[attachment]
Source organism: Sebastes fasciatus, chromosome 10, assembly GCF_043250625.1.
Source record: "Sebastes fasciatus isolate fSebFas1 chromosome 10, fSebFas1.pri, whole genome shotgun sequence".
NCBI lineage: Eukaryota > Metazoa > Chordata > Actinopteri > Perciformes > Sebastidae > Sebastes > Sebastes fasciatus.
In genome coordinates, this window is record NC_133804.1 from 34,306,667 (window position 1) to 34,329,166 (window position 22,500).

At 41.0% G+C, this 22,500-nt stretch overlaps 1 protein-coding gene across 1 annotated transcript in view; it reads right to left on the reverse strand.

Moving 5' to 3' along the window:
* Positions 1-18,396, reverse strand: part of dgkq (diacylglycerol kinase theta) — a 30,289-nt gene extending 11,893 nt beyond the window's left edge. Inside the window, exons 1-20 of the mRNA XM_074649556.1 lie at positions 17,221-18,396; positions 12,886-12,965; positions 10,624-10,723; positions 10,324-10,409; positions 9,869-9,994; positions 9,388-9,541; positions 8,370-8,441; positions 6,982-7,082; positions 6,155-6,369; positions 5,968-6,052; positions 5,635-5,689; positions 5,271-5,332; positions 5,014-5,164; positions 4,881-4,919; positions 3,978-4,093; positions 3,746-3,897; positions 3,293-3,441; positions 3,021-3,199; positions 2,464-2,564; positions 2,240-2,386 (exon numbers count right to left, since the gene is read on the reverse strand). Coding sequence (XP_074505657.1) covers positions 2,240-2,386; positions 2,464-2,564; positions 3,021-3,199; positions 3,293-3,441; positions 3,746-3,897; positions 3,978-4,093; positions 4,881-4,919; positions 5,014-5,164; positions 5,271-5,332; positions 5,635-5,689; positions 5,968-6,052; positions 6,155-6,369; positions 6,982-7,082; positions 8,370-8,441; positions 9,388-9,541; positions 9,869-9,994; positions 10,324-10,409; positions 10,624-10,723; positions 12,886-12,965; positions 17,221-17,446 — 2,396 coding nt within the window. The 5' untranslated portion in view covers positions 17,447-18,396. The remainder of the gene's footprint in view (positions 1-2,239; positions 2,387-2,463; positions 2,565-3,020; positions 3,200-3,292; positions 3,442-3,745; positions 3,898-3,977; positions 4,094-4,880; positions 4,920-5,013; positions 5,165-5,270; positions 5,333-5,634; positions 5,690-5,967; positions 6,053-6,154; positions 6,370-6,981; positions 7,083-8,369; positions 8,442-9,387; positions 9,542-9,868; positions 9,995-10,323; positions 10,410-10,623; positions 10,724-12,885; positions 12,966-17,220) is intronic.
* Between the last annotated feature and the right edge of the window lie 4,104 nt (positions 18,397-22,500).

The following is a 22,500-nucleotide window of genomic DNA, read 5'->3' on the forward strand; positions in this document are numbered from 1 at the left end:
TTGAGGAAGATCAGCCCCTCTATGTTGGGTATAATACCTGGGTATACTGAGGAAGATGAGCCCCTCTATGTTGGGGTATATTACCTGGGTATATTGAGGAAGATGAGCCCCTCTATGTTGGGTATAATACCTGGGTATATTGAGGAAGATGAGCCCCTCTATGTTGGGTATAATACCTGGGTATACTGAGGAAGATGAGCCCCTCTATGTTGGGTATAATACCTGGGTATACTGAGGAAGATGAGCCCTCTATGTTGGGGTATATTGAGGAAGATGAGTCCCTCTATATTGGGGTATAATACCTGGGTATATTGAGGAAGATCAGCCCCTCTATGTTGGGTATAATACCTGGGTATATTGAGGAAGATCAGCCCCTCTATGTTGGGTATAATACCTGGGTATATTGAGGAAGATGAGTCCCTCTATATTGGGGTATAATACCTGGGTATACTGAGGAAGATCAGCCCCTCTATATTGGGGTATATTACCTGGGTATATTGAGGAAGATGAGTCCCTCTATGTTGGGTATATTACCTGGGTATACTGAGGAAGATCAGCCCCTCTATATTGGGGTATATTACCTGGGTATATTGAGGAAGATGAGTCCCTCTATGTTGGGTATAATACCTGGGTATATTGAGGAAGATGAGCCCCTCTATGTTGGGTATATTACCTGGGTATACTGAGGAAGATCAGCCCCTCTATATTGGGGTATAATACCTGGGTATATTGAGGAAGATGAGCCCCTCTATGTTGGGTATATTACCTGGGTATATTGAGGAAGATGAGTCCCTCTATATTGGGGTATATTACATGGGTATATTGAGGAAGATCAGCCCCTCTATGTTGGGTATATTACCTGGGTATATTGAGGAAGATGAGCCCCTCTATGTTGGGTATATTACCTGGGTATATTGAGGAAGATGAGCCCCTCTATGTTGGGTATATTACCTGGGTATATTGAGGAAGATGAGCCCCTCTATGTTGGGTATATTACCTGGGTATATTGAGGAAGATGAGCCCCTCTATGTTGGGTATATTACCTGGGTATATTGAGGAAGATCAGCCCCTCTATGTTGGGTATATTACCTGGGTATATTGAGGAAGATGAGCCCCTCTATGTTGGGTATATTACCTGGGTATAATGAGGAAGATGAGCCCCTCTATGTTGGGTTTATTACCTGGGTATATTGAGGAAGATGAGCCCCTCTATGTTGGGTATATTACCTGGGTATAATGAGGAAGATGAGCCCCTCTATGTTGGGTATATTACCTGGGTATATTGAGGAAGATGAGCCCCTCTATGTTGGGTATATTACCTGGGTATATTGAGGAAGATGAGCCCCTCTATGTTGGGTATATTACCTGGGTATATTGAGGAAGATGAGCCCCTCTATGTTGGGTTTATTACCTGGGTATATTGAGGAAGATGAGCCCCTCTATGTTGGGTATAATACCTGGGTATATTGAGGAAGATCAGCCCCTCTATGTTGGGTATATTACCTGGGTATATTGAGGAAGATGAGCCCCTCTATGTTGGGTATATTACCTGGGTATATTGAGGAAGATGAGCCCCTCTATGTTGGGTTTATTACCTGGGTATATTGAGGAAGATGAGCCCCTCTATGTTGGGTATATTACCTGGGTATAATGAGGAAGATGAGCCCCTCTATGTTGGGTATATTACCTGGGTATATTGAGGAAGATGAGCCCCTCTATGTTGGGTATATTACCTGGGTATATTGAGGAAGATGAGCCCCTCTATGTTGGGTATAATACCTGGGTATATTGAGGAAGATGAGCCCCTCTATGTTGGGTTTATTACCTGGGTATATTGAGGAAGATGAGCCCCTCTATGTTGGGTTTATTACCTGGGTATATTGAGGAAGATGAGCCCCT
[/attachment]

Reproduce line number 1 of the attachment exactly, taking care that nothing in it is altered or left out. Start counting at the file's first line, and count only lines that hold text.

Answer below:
Source organism: Sebastes fasciatus, chromosome 10, assembly GCF_043250625.1.